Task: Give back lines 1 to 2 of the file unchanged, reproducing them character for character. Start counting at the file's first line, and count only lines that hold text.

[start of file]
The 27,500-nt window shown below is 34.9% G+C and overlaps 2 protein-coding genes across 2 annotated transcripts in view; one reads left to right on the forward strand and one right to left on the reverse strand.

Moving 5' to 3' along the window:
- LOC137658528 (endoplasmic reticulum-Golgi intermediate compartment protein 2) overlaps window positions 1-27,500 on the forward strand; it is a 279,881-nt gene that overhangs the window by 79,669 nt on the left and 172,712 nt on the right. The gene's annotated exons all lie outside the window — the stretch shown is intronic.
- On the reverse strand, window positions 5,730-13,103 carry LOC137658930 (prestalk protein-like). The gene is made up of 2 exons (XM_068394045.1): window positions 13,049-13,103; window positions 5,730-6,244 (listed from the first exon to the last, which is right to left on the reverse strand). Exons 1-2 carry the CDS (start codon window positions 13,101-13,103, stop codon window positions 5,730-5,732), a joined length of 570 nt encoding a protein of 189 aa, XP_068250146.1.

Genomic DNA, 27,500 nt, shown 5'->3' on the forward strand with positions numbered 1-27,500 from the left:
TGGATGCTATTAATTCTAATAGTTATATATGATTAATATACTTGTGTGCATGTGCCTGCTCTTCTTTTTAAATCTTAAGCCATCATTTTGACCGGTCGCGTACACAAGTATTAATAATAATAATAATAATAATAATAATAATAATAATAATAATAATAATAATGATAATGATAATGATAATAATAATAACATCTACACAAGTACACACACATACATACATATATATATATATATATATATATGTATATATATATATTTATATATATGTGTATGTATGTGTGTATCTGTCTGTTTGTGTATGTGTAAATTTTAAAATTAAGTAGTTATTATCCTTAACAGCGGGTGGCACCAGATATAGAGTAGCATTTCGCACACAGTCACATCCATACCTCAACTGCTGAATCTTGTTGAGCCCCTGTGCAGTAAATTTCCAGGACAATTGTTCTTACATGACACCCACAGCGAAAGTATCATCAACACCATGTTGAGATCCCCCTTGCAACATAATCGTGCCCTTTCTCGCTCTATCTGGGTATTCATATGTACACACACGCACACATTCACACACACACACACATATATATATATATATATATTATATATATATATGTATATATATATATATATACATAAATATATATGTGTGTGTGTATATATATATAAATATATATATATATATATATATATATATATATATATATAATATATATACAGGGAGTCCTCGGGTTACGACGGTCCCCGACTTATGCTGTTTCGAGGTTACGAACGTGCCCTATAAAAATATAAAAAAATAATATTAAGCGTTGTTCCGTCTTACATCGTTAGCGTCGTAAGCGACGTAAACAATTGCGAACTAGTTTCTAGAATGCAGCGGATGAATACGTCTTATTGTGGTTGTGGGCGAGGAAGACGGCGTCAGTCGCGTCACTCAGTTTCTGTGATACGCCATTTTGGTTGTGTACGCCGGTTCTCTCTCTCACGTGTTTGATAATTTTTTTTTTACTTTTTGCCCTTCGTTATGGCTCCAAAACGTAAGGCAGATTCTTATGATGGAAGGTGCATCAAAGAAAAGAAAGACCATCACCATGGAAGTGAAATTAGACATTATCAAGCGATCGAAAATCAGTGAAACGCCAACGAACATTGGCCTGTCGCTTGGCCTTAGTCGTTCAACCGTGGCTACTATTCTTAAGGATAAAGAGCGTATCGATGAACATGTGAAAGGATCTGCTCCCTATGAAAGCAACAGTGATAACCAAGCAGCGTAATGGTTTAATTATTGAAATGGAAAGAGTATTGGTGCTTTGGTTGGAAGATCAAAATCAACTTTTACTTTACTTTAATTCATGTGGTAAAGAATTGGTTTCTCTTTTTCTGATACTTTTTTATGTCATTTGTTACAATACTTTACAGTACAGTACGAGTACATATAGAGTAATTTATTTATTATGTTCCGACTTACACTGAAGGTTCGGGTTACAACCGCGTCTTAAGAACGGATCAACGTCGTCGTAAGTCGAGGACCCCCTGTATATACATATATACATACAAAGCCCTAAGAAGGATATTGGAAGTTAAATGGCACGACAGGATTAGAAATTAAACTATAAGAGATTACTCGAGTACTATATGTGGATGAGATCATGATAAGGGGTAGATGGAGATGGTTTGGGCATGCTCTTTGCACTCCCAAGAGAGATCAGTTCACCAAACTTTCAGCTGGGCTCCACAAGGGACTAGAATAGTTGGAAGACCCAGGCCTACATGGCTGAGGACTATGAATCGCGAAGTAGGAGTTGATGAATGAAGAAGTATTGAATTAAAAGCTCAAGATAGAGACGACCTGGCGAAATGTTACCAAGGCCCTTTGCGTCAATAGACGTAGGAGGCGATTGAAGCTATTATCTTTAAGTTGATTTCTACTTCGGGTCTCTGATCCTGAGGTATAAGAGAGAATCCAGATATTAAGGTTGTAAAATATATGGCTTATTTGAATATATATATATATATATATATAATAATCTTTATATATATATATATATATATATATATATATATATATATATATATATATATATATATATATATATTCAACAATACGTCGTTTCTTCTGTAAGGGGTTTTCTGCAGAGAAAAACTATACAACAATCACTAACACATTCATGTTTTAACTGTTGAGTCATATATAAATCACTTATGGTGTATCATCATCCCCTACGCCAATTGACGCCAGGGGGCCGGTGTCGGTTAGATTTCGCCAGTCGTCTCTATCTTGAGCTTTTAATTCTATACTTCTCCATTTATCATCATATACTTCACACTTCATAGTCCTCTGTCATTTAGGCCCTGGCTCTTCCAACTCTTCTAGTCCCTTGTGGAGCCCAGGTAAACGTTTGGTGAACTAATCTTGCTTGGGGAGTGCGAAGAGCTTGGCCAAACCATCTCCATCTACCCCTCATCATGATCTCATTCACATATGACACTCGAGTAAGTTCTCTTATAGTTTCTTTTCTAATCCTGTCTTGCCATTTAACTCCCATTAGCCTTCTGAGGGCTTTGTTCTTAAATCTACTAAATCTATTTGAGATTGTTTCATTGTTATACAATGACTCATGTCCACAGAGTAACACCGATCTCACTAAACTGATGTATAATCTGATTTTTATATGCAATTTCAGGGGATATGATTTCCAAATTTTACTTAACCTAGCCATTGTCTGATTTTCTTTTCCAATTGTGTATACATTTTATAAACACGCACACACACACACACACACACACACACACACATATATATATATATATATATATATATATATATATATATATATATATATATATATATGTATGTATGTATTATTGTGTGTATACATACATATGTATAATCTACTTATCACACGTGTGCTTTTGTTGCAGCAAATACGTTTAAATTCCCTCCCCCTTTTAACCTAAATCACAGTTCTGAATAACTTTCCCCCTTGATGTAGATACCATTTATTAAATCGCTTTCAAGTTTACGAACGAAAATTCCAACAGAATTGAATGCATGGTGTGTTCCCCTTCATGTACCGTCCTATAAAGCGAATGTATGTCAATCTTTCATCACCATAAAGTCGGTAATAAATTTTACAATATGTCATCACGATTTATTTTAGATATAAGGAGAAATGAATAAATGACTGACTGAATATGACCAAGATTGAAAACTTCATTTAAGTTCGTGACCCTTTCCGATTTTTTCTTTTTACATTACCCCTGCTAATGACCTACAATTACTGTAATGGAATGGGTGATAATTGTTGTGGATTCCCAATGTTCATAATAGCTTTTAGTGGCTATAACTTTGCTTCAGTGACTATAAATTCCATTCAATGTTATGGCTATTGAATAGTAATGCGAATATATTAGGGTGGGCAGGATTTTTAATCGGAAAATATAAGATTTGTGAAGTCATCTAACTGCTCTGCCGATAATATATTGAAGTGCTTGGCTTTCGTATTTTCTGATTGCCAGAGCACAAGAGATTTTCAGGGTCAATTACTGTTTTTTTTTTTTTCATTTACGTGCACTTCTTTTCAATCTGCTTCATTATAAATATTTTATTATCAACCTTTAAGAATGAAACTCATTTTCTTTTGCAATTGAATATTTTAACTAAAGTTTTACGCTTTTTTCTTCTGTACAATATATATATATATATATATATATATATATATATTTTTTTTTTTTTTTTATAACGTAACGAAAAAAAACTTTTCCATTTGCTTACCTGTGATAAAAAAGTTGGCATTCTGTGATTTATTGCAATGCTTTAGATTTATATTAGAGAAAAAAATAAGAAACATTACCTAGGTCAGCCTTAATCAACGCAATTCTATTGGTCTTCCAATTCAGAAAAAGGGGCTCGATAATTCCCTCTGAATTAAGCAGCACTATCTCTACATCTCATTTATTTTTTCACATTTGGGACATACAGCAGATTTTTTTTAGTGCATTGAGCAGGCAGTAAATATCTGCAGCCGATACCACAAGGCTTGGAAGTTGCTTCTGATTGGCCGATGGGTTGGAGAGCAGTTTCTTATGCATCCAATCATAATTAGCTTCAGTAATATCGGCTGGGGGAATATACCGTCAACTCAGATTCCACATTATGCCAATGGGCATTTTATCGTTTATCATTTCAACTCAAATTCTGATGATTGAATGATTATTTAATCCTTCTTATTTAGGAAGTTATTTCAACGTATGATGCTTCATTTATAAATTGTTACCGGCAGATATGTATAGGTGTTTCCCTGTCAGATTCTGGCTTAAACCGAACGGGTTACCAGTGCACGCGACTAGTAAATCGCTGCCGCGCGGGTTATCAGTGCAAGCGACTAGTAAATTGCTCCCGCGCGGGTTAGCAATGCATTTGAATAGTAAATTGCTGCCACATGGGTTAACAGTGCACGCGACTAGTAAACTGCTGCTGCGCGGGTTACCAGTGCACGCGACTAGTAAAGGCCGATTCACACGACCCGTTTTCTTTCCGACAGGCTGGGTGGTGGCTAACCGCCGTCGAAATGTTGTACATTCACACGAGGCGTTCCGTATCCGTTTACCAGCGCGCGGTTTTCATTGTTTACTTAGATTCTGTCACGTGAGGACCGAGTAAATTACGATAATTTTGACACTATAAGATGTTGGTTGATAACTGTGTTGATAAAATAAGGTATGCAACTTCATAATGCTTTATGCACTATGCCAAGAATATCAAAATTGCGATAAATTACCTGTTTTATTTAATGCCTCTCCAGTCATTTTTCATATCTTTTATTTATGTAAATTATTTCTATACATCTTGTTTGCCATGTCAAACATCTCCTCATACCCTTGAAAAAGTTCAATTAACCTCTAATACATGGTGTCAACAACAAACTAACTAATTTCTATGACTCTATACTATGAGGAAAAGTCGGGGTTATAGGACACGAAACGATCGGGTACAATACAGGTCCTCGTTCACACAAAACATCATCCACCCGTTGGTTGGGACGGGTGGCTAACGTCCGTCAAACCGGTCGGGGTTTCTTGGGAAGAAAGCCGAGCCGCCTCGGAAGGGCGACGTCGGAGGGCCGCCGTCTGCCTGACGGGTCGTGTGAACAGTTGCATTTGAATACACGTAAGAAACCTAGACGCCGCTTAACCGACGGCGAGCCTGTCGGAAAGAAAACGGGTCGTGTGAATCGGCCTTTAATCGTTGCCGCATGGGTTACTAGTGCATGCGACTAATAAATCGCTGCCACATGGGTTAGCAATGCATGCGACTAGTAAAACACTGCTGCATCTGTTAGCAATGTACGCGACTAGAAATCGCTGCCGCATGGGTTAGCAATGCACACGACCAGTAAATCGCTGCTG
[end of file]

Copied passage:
The 27,500-nt window shown below is 34.9% G+C and overlaps 2 protein-coding genes across 2 annotated transcripts in view; one reads left to right on the forward strand and one right to left on the reverse strand.

Moving 5' to 3' along the window: